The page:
When you perceive that something is in your own best interests to do.

VANZANT: Well, I think that there's a number of lessons. For me there was the personal lesson of not having a foundation. In this level of living, this level of success, making it up as I go along, not understanding, really, the protocols and the nuances...

MARTIN: Not being able to trust? Not being able to trust if someone cares about you?

VANZANT: Not knowing who to trust. At the business...

MARTIN: Can I just say that the personal lesson was maybe you weren't ready to have your own show, and they knew that and you didn't.

VANZANT: Absolutely, because I didn't know the industry. I didn't - can I do what I could do on television? Absolutely. That doesn't change. I've got the character and the content. But in terms of the mechanics and the negotiating and the deals, you know - and I was doing it on my own. Who walks into a major television network to negotiate a deal on your own? You have an agent, you have a manager, you have an EP. I didn't have any of that.

So, I was out of my league and didn't know it. That's on the personal level - and for me, the business level. I can't speak to what it was for Oprah, personally. I cannot speak to that. What I can speak to, for Harpo, was this whole thing in the industry of, as a talent, you're almost a commodity. So for me to even have a conversation with these other people and then come back and report it, was just a little naive.


VANZANT: Just a little naive.

MARTIN: If you're just joining us this is TELL ME MORE from NPR News. I'm speaking with Iyanla Vanzant author, spiritual mentor, minister. We're talking about rebounding from some of life's hard knocks. We're also marking the last week of Oprah Winfrey's program on network television after some 25 years. And we've been visiting with people who have a relationship with Oprah. Iyanla Vanzant is one of those people with kind of an up and down relationship with Oprah. More up at the end, I would say.

How do you feel after doing those two programs, good experience?

VANZANT: Well, it was a good experience because I had no idea that this woman Oprah Winfrey thought that I had given her an ultimatum. And I said to her, how am I am going to give Oprah Winfrey an ultimatum? That was, to me, unbelievable. But that's how she felt.

MARTIN: So, as you and I are speaking, it's before most of us will have seen the grand finale.


MARTIN: But you were there?

VANZANT: Yes, I was there, I was invited.

MARTIN: And what was it like?

VANZANT: It was phenomenal, really. And the thing that I really appreciated, was that it was really for the fans. For me there were two highlights. The one was that Oprah - little known fact - that she has a scholarship initiative at Morehouse College for Men in Atlanta. And since the time she began, 351 men have had full scholarship rides through Morehouse on her dime. They were all there, in suits and ties, with a candle. Talk about weep your eyeballs out, okay?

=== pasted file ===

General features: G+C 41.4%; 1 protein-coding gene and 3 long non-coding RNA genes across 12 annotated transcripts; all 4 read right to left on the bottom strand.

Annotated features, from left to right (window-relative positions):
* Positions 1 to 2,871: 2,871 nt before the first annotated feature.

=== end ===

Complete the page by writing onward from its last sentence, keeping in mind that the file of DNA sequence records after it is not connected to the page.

And they all walked out - doctors, lawyers, engineers, teachers, special ed teachers - they were all there and they surrounded her. We all lost it. And the second thing that just dropped my jaw, Aretha Franklin looking like a godsend, singing, "Amazing Grace." OK, shut the front door.

MARTIN: So, you were there, so, the thing has come full circle. You were back?

VANZANT: It has.

MARTIN: And that's an instant - so, obviously one of the things, I think, that was uncomfortable and painful for a lot of people watching this, is to watch two African American women who've achieved something, in a beef. On the other hand, why shouldn't you have a disagreement because we're human and humans are allowed to have a disagreement.


MARTIN: But there, I think, do you agree that was something particularly kind of painful about the fact that you, as among the people in whom she had taken an interest...

VANZANT: Yeah, it was hurtful because there was no explanation. There was no conversation. We can heal anything if there's a conversation. As I said, I never spoke to her. I spoke to her attorney and I spoke to her EP at the time. And I said, help me understand. And what I got was, you know, you tell us that somebody big in television has made you a deal - who's bigger than we are? So, that was a little shocking.

MARTIN: So goodbye. So that's it.

VANZANT: Right, and I didn't mean it in that way at all. I really didn't. So...

MARTIN: So, in a part with your - I think I'm hearing you saying - this is, in part, like a failure of mentorship, in the fact that you really didn't have just a guide to help you navigate...


MARTIN: ...this business. and that's in part - but couldn't she have been that for you?

VANZANT: Yes, but it would have meant that A: she had a pure conversation with me, looked me in my eye and let me explain - you explain. I would have, had I understood, I would have apologized back then. OK, that's not what I mean, please forgive me. I'm, you know, I'm not big, I mean, I have that much character that I could have explained. But it wasn't. There was no conversation.

So, it's the power of a conversation, it's the power of connection. Because I was treated as though I was a commodity. Come here, do this work and go home. And so, I didn't feel welcome. I didn't feel wanted. I didn't feel appreciated. And as a result, never recognized that she was sitting in the audience and giving me her stage. Imagine if I sent you candy and flowers every single day, but when you call me I didn't pick up the phone. What would you think?

I don't matter. They just want me for what I do. And that's what I thought.

MARTIN: And, as we talked about before, you've talked about before, you've had other difficult times in your life - spent years in an abusive relationship, struggled financially, lost your daughter. Still so very sorry about that.


MARTIN: Now you've got the new book. When you were on the program, one of Oprah's questions to you was, how do you know when you've healed from an issue?

VANZANT: You know that you've healed an issue when you can talk about it and you're not weeping, when you can speak to it and identify the lesson. You know that you've healed an issue when, having gone through that, has a benefit that you live today.

MARTIN: Iyanla Vanzant is a spiritual mentor the author of numerous best selling books. Her most recent book is Peace spelled P-E-A-C-E from Broken Pieces that's P-I-E-C-E-S and she was kind enough to join us here in our Washington, D.C. studios. Iyanla thank you so much for joining us.

VANZANT: Thank you for having me. Transcript provided by NPR, Copyright NPR.